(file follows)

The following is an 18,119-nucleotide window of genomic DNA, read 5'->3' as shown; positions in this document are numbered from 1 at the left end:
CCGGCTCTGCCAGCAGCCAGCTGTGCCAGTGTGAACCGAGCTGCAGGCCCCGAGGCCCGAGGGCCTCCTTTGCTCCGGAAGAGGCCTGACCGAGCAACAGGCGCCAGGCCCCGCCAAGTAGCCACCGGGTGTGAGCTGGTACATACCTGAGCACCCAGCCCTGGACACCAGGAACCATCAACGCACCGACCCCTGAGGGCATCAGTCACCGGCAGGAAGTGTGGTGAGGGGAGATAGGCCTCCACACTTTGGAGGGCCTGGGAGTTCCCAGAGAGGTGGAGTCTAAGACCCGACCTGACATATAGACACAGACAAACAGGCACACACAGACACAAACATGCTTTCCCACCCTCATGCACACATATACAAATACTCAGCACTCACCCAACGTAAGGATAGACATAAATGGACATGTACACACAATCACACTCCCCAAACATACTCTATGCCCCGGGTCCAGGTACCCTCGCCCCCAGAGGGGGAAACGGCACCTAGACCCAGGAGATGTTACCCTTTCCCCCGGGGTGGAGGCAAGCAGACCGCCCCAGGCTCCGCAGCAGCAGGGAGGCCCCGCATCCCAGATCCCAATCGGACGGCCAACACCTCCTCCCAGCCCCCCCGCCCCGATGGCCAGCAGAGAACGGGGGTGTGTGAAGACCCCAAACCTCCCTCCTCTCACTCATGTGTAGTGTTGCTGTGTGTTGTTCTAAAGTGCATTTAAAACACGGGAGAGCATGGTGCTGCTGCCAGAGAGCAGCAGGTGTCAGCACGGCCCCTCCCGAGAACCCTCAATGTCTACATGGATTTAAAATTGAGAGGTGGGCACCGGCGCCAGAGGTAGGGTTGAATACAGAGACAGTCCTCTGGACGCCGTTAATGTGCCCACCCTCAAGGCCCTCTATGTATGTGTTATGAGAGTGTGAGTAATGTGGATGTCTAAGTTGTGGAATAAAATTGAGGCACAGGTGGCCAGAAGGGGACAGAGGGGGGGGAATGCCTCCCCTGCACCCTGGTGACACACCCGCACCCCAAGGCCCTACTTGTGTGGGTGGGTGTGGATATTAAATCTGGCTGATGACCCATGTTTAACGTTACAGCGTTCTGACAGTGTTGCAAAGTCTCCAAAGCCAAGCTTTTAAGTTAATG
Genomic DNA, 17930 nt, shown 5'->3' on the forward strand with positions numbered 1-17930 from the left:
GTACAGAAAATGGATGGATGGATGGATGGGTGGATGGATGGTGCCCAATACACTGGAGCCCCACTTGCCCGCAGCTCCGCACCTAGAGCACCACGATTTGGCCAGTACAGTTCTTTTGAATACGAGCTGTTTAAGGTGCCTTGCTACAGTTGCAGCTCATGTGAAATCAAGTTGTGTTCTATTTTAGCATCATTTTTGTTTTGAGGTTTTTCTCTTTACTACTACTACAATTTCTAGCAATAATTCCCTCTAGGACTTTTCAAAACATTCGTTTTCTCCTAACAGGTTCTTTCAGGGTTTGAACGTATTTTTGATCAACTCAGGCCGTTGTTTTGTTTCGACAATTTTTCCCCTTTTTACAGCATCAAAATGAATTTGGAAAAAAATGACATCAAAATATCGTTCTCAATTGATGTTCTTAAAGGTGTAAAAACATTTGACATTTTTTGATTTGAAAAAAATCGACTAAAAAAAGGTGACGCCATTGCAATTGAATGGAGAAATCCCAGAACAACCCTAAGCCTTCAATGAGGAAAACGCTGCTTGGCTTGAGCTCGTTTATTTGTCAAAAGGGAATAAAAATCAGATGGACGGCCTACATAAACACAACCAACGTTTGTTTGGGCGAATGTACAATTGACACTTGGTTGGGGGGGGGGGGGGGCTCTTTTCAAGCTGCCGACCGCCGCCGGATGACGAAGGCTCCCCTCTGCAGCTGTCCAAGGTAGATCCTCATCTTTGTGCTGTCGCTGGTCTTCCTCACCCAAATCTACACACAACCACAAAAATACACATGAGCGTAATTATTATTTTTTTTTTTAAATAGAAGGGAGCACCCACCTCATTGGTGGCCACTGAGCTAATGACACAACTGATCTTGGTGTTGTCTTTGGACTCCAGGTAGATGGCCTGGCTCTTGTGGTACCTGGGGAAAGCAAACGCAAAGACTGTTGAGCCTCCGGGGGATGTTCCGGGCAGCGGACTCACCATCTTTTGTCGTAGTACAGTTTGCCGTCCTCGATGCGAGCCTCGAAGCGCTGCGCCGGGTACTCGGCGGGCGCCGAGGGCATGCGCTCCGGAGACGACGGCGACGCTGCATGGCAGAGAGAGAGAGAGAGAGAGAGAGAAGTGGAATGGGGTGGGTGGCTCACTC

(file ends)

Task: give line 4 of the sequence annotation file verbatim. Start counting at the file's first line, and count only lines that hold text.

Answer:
GTACAGAAAATGGATGGATGGATGGATGGGTGGATGGATGGTGCCCAATACACTGGAGCCCCACTTGCCCGCAGCTCCGCACCTAGAGCACCACGATTTGGCCAGTACAGTTCTTTTGAATACGAGCTGTTTAAGGTGCCTTGCTACAGTTGCAGCTCATGTGAAATCAAGTTGTGTTCTATTTTAGCATCATTTTTGTTTTGAGGTTTTTCTCTTTACTACTACTACAATTTCTAGCAATAATTCCCTCTAGGACTTTTCAAAACATTCGTTTTCTCCTAACAGGTTCTTTCAGGGTTTGAACGTATTTTTGATCAACTCAGGCCGTTGTTTTGTTTCGACAATTTTTCCCCTTTTTACAGCATCAAAATGAATTTGGAAAAAAATGACATCAAAATATCGTTCTCAATTGATGTTCTTAAAGGTGTAAAAACATTTGACATTTTTTGATTTGAAAAAAATCGACTAAAAAAAGGTGACGCCATTGCAATTGAATGGAGAAATCCCAGAACAACCCTAAGCCTTCAATGAGGAAAACGCTGCTTGGCTTGAGCTCGTTTATTTGTCAAAAGGGAATAAAAATCAGATGGACGGCCTACATAAACACAACCAACGTTTGTTTGGGCGAATGTACAATTGACACTTGGTTGGGGGGGGGGGGGGGCTCTTTTCAAGCTGCCGACCGCCGCCGGATGACGAAGGCTCCCCTCTGCAGCTGTCCAAGGTAGATCCTCATCTTTGTGCTGTCGCTGGTCTTCCTCACCCAAATCTACACACAACCACAAAAATACACATGAGCGTAATTATTATTTTTTTTTTTAAATAGAAGGGAGCACCCACCTCATTGGTGGCCACTGAGCTAATGACACAACTGATCTTGGTGTTGTCTTTGGACTCCAGGTAGATGGCCTGGCTCTTGTGGTACCTGGGGAAAGCAAACGCAAAGACTGTTGAGCCTCCGGGGGATGTTCCGGGCAGCGGACTCACCATCTTTTGTCGTAGTACAGTTTGCCGTCCTCGATGCGAGCCTCGAAGCGCTGCGCCGGGTACTCGGCGGGCGCCGAGGGCATGCGCTCCGGAGACGACGGCGACGCTGCATGGCAGAGAGAGAGAGAGAGAGAGAGAGAAGTGGAATGGGGTGGGTGGCTCACTC